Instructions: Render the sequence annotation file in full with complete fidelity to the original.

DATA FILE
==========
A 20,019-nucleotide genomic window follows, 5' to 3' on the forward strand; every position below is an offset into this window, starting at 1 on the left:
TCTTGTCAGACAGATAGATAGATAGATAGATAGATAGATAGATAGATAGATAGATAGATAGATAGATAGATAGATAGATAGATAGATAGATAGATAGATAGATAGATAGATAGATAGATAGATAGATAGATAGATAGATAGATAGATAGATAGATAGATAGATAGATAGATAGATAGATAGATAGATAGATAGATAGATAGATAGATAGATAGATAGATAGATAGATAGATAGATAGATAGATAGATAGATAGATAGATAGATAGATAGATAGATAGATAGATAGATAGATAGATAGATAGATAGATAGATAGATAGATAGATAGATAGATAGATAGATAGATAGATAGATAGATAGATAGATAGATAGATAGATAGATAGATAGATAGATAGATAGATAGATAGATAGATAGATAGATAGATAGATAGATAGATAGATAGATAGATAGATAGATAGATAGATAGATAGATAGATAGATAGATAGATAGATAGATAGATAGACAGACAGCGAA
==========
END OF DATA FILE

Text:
A 20,019-nucleotide genomic window follows, 5' to 3' on the forward strand; every position below is an offset into this window, starting at 1 on the left:
TCTTGTCAGACAGATAGATAGATAGATAGATAGATAGATAGATAGATAGATAGATAGATAGATAGATAGATAGATAGATAGATAGATAGATAGATAGATAGATAGATAGATAGATAGATAGATAGATAGATAGATAGATAGATAGATAGATAGATAGATAGATAGATAGATAGATAGATAGATAGATAGATAGATAGATAGATAGATAGATAGATAGATAGATAGATAGATAGATAGATAGATAGATAGATAGATAGATAGATAGATAGATAGATAGATAGATAGATAGATAGATAGATAGATAGATAGATAGATAGATAGATAGATAGATAGATAGATAGATAGATAGATAGATAGATAGATAGATAGATAGATAGATAGATAGATAGATAGATAGATAGATAGATAGATAGATAGATAGATAGATAGATAGATAGATAGATAGATAGATAGATAGATAGATAGATAGATAGATAGATAGATAGATAGATAGATAGATAGACAGACAGCGAA